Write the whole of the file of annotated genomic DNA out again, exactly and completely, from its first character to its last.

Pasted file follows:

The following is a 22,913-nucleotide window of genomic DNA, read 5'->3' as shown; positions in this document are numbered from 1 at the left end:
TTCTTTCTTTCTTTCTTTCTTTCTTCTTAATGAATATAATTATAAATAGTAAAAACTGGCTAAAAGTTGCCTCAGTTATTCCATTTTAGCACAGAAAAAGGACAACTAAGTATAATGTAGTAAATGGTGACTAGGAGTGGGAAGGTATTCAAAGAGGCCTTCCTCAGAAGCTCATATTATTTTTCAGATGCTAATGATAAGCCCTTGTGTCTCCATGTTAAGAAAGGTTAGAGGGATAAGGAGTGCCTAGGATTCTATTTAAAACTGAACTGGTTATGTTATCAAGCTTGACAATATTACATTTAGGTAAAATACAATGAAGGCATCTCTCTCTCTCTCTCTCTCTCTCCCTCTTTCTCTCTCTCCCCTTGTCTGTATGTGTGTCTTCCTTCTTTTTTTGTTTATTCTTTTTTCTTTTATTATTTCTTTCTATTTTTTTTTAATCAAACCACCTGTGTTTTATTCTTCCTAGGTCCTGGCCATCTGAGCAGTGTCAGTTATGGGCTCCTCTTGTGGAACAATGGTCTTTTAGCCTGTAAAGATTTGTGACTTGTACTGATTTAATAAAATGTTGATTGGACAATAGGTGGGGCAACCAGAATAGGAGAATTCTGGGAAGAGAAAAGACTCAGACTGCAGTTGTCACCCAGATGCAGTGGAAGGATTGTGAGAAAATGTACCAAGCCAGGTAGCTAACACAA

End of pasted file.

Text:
The following is a 22,913-nucleotide window of genomic DNA, read 5'->3' as shown; positions in this document are numbered from 1 at the left end:
TTCTTTCTTTCTTTCTTTCTTTCTTCTTAATGAATATAATTATAAATAGTAAAAACTGGCTAAAAGTTGCCTCAGTTATTCCATTTTAGCACAGAAAAAGGACAACTAAGTATAATGTAGTAAATGGTGACTAGGAGTGGGAAGGTATTCAAAGAGGCCTTCCTCAGAAGCTCATATTATTTTTCAGATGCTAATGATAAGCCCTTGTGTCTCCATGTTAAGAAAGGTTAGAGGGATAAGGAGTGCCTAGGATTCTATTTAAAACTGAACTGGTTATGTTATCAAGCTTGACAATATTACATTTAGGTAAAATACAATGAAGGCATCTCTCTCTCTCTCTCTCTCTCTCCCTCTTTCTCTCTCTCCCCTTGTCTGTATGTGTGTCTTCCTTCTTTTTTTGTTTATTCTTTTTTCTTTTATTATTTCTTTCTATTTTTTTTTAATCAAACCACCTGTGTTTTATTCTTCCTAGGTCCTGGCCATCTGAGCAGTGTCAGTTATGGGCTCCTCTTGTGGAACAATGGTCTTTTAGCCTGTAAAGATTTGTGACTTGTACTGATTTAATAAAATGTTGATTGGACAATAGGTGGGGCAACCAGAATAGGAGAATTCTGGGAAGAGAAAAGACTCAGACTGCAGTTGTCACCCAGATGCAGTGGAAGGATTGTGAGAAAATGTACCAAGCCAGGTAGCTAACACAA